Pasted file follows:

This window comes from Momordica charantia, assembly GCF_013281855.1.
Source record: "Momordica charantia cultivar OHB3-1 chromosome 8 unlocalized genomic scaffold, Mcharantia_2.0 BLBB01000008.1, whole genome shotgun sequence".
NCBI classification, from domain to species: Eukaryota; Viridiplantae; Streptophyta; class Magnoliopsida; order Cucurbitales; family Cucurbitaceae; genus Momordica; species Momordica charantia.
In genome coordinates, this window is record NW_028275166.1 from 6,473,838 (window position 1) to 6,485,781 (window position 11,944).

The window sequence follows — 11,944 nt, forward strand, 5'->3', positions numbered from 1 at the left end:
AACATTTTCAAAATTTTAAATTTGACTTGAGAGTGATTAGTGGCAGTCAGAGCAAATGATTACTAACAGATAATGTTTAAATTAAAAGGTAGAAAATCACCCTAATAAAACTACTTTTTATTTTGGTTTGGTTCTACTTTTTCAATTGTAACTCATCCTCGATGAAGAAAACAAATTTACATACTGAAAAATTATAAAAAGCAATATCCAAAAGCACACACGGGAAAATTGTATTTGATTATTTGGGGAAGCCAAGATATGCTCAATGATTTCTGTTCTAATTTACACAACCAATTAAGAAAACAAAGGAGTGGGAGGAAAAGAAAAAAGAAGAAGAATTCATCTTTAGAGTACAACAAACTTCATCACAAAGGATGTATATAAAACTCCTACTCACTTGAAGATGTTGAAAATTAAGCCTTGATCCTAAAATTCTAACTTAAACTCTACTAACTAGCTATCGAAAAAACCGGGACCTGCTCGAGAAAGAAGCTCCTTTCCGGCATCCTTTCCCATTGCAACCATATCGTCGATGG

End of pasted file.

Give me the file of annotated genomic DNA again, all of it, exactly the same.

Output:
This window comes from Momordica charantia, assembly GCF_013281855.1.
Source record: "Momordica charantia cultivar OHB3-1 chromosome 8 unlocalized genomic scaffold, Mcharantia_2.0 BLBB01000008.1, whole genome shotgun sequence".
NCBI classification, from domain to species: Eukaryota; Viridiplantae; Streptophyta; class Magnoliopsida; order Cucurbitales; family Cucurbitaceae; genus Momordica; species Momordica charantia.
In genome coordinates, this window is record NW_028275166.1 from 6,473,838 (window position 1) to 6,485,781 (window position 11,944).

The window sequence follows — 11,944 nt, forward strand, 5'->3', positions numbered from 1 at the left end:
AACATTTTCAAAATTTTAAATTTGACTTGAGAGTGATTAGTGGCAGTCAGAGCAAATGATTACTAACAGATAATGTTTAAATTAAAAGGTAGAAAATCACCCTAATAAAACTACTTTTTATTTTGGTTTGGTTCTACTTTTTCAATTGTAACTCATCCTCGATGAAGAAAACAAATTTACATACTGAAAAATTATAAAAAGCAATATCCAAAAGCACACACGGGAAAATTGTATTTGATTATTTGGGGAAGCCAAGATATGCTCAATGATTTCTGTTCTAATTTACACAACCAATTAAGAAAACAAAGGAGTGGGAGGAAAAGAAAAAAGAAGAAGAATTCATCTTTAGAGTACAACAAACTTCATCACAAAGGATGTATATAAAACTCCTACTCACTTGAAGATGTTGAAAATTAAGCCTTGATCCTAAAATTCTAACTTAAACTCTACTAACTAGCTATCGAAAAAACCGGGACCTGCTCGAGAAAGAAGCTCCTTTCCGGCATCCTTTCCCATTGCAACCATATCGTCGATGG